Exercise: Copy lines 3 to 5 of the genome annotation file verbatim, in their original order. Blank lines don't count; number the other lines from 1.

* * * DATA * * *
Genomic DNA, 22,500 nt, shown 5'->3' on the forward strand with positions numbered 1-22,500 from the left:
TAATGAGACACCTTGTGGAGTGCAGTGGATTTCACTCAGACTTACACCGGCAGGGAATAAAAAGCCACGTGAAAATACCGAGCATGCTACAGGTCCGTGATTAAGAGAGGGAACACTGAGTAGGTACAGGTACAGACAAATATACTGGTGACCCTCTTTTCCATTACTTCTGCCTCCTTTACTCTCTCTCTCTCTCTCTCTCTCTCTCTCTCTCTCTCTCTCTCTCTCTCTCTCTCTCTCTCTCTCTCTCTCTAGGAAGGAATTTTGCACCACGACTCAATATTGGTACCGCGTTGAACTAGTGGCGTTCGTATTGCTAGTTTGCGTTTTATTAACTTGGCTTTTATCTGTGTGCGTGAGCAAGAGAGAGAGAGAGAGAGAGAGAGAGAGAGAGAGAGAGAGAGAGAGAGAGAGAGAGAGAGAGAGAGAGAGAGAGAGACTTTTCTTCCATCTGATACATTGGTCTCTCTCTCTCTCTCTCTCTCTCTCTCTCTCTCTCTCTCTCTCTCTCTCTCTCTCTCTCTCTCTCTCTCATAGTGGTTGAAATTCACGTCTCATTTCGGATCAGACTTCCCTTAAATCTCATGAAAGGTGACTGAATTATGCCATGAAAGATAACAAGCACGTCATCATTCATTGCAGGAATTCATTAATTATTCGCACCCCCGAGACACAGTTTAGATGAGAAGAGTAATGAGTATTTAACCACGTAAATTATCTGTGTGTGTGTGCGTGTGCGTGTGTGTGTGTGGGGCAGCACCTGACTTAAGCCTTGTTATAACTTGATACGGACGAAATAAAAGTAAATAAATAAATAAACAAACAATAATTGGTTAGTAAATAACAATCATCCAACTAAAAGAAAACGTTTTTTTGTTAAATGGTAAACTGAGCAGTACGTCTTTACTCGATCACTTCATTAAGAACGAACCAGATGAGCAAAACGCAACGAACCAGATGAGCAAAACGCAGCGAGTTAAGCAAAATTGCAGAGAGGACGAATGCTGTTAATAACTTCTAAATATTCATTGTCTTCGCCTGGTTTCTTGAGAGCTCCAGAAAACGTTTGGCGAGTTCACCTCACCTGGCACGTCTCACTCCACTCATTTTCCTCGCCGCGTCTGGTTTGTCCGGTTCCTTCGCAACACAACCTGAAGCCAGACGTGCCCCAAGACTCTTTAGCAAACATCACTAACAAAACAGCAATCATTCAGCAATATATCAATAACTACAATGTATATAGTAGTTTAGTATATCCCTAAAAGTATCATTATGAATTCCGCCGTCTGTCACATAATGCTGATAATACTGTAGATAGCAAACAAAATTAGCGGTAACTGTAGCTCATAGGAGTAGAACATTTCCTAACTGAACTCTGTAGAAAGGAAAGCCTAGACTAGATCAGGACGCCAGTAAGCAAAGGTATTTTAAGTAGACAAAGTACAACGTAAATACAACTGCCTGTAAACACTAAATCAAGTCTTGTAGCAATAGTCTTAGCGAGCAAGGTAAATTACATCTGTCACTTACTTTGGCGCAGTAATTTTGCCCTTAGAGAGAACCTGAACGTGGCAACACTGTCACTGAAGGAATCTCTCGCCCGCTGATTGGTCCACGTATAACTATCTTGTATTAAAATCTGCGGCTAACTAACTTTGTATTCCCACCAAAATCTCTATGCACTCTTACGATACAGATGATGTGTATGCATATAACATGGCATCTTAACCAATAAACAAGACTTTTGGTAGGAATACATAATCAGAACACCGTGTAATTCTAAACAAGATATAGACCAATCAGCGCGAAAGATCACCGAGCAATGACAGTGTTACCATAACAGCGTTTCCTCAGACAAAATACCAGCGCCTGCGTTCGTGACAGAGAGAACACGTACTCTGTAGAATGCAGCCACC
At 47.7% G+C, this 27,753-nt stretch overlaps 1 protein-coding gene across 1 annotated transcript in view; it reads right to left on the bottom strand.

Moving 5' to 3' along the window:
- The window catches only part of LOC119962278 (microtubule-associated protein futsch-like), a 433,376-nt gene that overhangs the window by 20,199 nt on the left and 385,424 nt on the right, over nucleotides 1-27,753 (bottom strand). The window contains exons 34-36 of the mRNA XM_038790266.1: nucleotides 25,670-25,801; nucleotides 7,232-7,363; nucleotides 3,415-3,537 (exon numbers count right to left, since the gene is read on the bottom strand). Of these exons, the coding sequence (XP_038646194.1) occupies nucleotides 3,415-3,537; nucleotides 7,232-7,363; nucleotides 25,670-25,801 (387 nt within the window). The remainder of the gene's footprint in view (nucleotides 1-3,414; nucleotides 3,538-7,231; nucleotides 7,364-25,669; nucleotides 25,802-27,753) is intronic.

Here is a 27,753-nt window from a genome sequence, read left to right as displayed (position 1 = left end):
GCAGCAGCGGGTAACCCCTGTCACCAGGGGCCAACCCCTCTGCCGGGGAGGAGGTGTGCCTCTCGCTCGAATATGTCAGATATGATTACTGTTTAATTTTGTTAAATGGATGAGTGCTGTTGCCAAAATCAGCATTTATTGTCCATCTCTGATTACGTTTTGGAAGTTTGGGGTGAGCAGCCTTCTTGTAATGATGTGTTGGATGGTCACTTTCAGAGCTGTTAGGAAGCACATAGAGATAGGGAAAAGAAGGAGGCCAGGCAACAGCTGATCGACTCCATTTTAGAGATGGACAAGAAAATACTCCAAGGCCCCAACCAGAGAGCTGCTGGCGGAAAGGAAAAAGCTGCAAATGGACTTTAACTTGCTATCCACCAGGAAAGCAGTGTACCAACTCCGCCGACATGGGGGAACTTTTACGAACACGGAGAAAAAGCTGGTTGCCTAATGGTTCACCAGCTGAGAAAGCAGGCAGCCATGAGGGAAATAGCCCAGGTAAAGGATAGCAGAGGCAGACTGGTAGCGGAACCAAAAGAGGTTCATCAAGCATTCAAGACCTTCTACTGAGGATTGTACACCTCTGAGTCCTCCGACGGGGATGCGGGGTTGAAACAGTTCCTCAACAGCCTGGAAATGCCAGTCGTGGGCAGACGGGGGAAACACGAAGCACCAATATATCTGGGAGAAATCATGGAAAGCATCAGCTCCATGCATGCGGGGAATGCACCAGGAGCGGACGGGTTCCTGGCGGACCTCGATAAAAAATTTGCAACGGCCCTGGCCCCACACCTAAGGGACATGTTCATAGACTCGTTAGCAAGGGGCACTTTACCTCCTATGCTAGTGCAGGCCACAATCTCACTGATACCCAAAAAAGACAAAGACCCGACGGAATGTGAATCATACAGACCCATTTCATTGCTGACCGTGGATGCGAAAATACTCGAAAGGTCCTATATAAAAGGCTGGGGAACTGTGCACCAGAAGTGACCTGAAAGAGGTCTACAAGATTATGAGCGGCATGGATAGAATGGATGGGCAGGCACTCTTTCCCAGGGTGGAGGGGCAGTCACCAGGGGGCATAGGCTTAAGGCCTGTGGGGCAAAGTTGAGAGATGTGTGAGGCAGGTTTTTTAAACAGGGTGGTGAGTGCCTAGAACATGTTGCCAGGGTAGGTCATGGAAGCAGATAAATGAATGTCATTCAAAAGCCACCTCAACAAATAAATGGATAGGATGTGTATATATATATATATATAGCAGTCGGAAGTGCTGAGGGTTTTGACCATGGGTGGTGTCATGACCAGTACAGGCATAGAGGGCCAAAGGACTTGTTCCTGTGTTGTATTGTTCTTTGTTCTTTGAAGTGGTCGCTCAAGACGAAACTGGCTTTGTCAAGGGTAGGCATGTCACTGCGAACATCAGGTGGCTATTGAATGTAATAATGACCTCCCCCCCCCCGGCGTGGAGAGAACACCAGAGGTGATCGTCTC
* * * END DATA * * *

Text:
At 47.7% G+C, this 27,753-nt stretch overlaps 1 protein-coding gene across 1 annotated transcript in view; it reads right to left on the bottom strand.

Moving 5' to 3' along the window:
- The window catches only part of LOC119962278 (microtubule-associated protein futsch-like), a 433,376-nt gene that overhangs the window by 20,199 nt on the left and 385,424 nt on the right, over nucleotides 1-27,753 (bottom strand). The window contains exons 34-36 of the mRNA XM_038790266.1: nucleotides 25,670-25,801; nucleotides 7,232-7,363; nucleotides 3,415-3,537 (exon numbers count right to left, since the gene is read on the bottom strand). Of these exons, the coding sequence (XP_038646194.1) occupies nucleotides 3,415-3,537; nucleotides 7,232-7,363; nucleotides 25,670-25,801 (387 nt within the window). The remainder of the gene's footprint in view (nucleotides 1-3,414; nucleotides 3,538-7,231; nucleotides 7,364-25,669; nucleotides 25,802-27,753) is intronic.